Posted by Travis Meteer

Abnormally cool spring weather has not only slowed pasture growth, but also changed the growth curve of cereal rye. I have fielded several calls pertaining to best harvest methods and potential feed value of stunted cereal rye. One main point I immediately share with farmers is there is still feed value in the crop when harvested timely, but obviously yields will be lower due to this year’s long winter. Here are a few questions and answers.

When is the ideal time to harvest cereal rye?

Late boot stage. Cereal rye matures quickly, thus the ideal time to harvest may be only a one week window. Height of the plant is not a good indicator of harvest time. This year cereal rye is maturing at much smaller heights than previous years.

What is the best harvest method?

If your stand is weak and the forage height doesn’t justify the cost of mechanical harvest, grazing is a harvest option. Using a higher stocking rate will quickly remove the forage to help ensure timely planting of a cash crop. However, if wet weather ensues, cattle can end up trampling a lot of the forage and temporary compaction issues may result. So, it is important to manage a grazing situation closely. Ideally, grazing should have already occurred if that was the best method of harvest.

At this point, grazing is a less viable option for timely removal of the forage. Thus, mechanical harvest is the go-to. I would suggest chopping the forage. This will help the forage pack and ensile. It also reduces the particle size and makes the forage more palatable at feed-out.

Wet baling is a good option. I prefer wet baling over dry baling because of the ability to harvest at higher moisture in a smaller window of time. When properly done, wet baling can result in a very high quality, palatable feed. However, if you wait until the rye is over-mature, bales will be coarse, stemmy, and it is harder to remove air pockets to achieve proper fermentation. These factors reduce palatability at feed-out and reduce the quality of the feed. A baler with knives can help this problem, but may not completely solve it.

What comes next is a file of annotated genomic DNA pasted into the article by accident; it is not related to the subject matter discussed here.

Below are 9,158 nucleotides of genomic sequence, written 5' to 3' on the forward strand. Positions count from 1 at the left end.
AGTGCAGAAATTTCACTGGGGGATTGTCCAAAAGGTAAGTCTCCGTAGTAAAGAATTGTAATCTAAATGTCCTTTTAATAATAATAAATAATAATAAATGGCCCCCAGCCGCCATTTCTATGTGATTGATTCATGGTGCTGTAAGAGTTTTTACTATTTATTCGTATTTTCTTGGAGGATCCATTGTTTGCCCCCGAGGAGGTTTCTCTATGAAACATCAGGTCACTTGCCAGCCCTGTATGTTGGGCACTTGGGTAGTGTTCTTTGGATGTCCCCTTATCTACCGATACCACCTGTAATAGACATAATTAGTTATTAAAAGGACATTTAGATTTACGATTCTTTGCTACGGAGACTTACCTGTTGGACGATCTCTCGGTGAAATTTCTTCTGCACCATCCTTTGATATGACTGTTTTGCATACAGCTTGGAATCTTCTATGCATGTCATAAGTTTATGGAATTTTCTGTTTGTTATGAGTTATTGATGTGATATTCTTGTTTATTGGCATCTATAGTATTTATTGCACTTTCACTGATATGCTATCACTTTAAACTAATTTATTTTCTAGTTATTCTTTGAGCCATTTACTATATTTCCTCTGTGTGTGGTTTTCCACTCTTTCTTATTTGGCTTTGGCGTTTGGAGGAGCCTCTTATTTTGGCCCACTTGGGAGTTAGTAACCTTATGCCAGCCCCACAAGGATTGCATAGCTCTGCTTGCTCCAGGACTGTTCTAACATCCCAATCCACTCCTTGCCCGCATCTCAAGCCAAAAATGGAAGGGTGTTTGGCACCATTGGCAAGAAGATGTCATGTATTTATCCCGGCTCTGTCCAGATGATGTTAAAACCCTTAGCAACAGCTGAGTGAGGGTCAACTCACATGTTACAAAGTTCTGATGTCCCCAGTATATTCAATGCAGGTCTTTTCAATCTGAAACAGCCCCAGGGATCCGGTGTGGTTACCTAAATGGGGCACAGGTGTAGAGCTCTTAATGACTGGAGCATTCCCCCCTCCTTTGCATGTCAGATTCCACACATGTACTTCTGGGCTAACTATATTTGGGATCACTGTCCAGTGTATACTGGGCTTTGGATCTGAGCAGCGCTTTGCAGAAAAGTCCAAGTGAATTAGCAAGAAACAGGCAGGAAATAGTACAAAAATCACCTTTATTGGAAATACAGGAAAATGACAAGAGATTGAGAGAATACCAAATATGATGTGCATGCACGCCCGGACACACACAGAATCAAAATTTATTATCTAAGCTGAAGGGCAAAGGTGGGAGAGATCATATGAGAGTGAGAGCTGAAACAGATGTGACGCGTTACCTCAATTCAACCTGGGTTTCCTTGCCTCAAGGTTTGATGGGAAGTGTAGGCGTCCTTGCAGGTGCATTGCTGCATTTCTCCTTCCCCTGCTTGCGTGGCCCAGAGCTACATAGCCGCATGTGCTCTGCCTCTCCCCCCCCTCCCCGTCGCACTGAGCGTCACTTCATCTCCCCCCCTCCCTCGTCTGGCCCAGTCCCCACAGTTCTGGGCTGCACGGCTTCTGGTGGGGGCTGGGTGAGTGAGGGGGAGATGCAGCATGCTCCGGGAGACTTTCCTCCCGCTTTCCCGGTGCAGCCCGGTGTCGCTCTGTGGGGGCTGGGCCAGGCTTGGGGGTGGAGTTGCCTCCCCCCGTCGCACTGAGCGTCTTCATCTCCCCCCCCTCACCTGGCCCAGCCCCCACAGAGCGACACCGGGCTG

Dry baling requires a longer harvest window and may be challenging with spring weather patterns. Moisture may vary in the field and in the windrow. This often causes uneven bale moisture and leads to problems in bales that are too wet. Bales that are too wet for dry hay are susceptible to molding and fire risk. Be careful trying to dry bale. It is hard to achieve complete dry down of heavy stands of cereal rye. Wrapping bales that are between 20-40% moisture is not an alternative. Bales at these moisture levels will not ensile properly and could propagate dangerous bacteria like Listeria and Clostridiums. These bacteria can cause health problems and even death to cattle at certain concentrations.

What is the target moisture at harvest for chopping or wet-baling?

Target 50% moisture with an acceptable range of 40-60% for baleage. For chopped forages, I would recommend being on the higher end of the range. With a target of 55-60% moisture.

Should I use inoculant?

Yes. Inoculant will help add bacteria favorable to proper fermentation. If plant sugars are low, which is common in over-mature cereal grains or rained-on hay, a supplemental source of sugar may be beneficial to achieving fermentation. Mowing forages in the afternoon on sunny days helps increase plant sugar levels.

What kind of feed value will it be?

Feed value will vary. As forages mature, tonnage will increase and feed quality will decline. Cereal rye that is in full head will likely test 8-10% CP and in the low 50s for TDN. It is important to note, when taken at the ideal harvest time cereal rye can test in the low teens for CP and around 58-62 for TDN. This year will be different than recent years, so… as always, sample your forage and run a nutrient analysis before feeding.

If I elect not to harvest as forage, what can I do to still be able to plant cash crop?

Everyone needs an exit strategy. If at some point you determine making feed from cereal rye is no longer cost effective, you have a few options for termination. Chemical termination is one. Spraying the stand of cereal rye with Glyphosate or Paraquat Dichloride can terminate the stand. Consult your chemical rep or Extension agronomist for rates and application best management practices.

Rolling with a crimper can be a termination method. This method is gaining traction with several farmers, but does require some specialized equipment and knowledge of the process.

I think it is very important to consider the following cash crop. Soybeans seem to allow more flexibility. They will tolerate larger residue amounts better than corn. If corn is the desired cash crop following rye, the forage is best removed and some starter fertilizer is likely needed. Allelopathy, the release of chemicals from one plant negatively impacting growth of a neighboring plant, can be a concern in corn following cereal rye.

Source: University of Illinois extension